The House on Tuesday passed a bipartisan continuing resolution to extend federal government funding through December 11 and avoid a government shutdown at the end of the month.
Included in the CR is an extension of the deadline for hospitals to repay the Accelerated and Advance Payment Programs loans.
Hospitals get an extension from 120 days of the loan to 29 months from the date of the first payment. The CR stipulates that during the first 11 months in which any such payment offsets are made, 25% of the amount is due; during the succeeding 6 months, 50% of the amount is due; and hospitals are being given 29 months from the date of the first payment before requiring that the outstanding balance be paid in full.
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WHY THIS MATTERS
While reportedly some providers have been hoping the relief fund loans would become grants, doing so would strain the Medicare Trust Fund.
On Tuesday, House Ways and Means Committee leaders released a letter expressing the concern over the Centers for Medicare and Medicaid Services' decision to proceed with a $40 billion program extension without Congressional authorization or a transparent and public analysis of its potential impact on the Medicare program and its beneficiaries.
They said CMS had a lack of transparency in expanding the Accelerated and Advance Payment Programs beyond the scope authorized by Congress in the Coronavirus Aid, Relief, and Economic Security Act.
CMS expanded eligibility to more Medicare Part A providers and included select Part B providers without proper consideration for the solvency of the program, they said in the letter to Department of Health and Human Services Secretary Alex Azar and CMS Administrator Seema Verma.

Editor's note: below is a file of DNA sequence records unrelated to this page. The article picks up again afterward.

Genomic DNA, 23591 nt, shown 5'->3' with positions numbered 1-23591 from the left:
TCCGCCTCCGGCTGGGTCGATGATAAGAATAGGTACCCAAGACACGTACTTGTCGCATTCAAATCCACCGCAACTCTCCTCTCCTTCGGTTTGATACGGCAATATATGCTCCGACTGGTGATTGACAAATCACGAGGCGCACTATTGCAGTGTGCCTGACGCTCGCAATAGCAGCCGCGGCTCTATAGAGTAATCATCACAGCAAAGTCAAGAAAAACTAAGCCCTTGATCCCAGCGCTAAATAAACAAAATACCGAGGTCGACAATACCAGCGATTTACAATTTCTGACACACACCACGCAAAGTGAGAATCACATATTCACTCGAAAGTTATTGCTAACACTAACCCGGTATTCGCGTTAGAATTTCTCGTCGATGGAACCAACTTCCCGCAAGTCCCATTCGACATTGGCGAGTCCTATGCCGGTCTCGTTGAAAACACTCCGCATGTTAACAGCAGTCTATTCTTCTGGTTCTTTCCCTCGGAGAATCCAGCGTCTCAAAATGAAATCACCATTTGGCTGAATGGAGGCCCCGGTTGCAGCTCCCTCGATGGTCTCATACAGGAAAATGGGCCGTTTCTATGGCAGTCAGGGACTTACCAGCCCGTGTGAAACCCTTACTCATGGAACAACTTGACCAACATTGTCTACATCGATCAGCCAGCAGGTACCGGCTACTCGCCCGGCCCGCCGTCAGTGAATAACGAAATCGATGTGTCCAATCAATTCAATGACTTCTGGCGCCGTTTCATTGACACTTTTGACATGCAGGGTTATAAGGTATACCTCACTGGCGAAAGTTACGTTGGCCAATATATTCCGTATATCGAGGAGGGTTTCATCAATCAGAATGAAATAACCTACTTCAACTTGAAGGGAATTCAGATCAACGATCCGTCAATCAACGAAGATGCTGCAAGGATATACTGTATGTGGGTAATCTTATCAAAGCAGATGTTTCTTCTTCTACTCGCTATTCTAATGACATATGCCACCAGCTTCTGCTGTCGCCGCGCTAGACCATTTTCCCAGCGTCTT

"AAP is intended to assist certain providers in emergencies like the current COVID-19 pandemic, and the CARES Act expanded the number of eligible providers and increased the maximum payment amount," said Chairman Richard E. Neal (D-MA), House Energy and Commerce Committee Chairman Frank Pallone, Jr. (D-NJ), and Senate Finance Committee Ranking Member Ron Wyden (D-OR).
The Democratic health leaders requested answers to a series of questions and a briefing to understand the impact of CMS's unauthorized expansion of the AAP program by October 2.
THE LARGER TREND
In May, Chairmen Neal and Pallone raised concerns over CMS's methodology for distributing COVID-19 loans from both the AAP Program and the Provider Relief Fund, and called on both HHS and CMS to provide Congress with more transparency.
Congress appropriated $100 billion in the CARES Act and $75 billion through the Paycheck Protection Program and Health Care Enhancement Act for healthcare providers. These payments do not need to be repaid.
An accelerated/advance payment is a payment intended to provide necessary funds when there is a disruption in claims submission and/or claims processing. These expedited payments can also be offered in circumstances such as national emergencies, or natural disasters to accelerate cash flow to healthcare providers and suppliers.
In April 26, CMS announced it was reevaluating the amounts that will be paid under its Accelerated Payment Program and suspending its Advance Payment Program to Part B suppliers.
ON THE RECORD
"In expanding the scope of eligible providers beyond what Congress authorized, we are concerned that CMS has jeopardized the integrity of the Hospital Insurance and Supplemental Medical Insurance Trust Funds in a manner that threatens the long-term financial viability of the program, would significantly raise Part B premiums, and could harm beneficiary access," the Committee leaders said. "We request additional information and an immediate briefing to understand the full impact of CMS's unauthorized decision to expand the AAP programs."
Dr. Bruce Siegel, America's Essential Hospitals, thanked House leaders for easing repayment of the Medicare accelerated and advance payment loans and for delaying Medicaid disproportionate share hospital (DSH) payment cuts. But he called on Congress and the administration to provide more support for hospitals as COVID-19 cases continue to strain hospital resources this fall and winter.
"Our hospitals continue to suffer high costs and revenue losses associated with COVID-19, and they welcome the relief this continuing resolution would provide," he said. "Further, the additional delay in DSH cuts will help hospitals and Congress as they work toward a sustainable solution to the threat these cuts pose to health care access for low-income patients."
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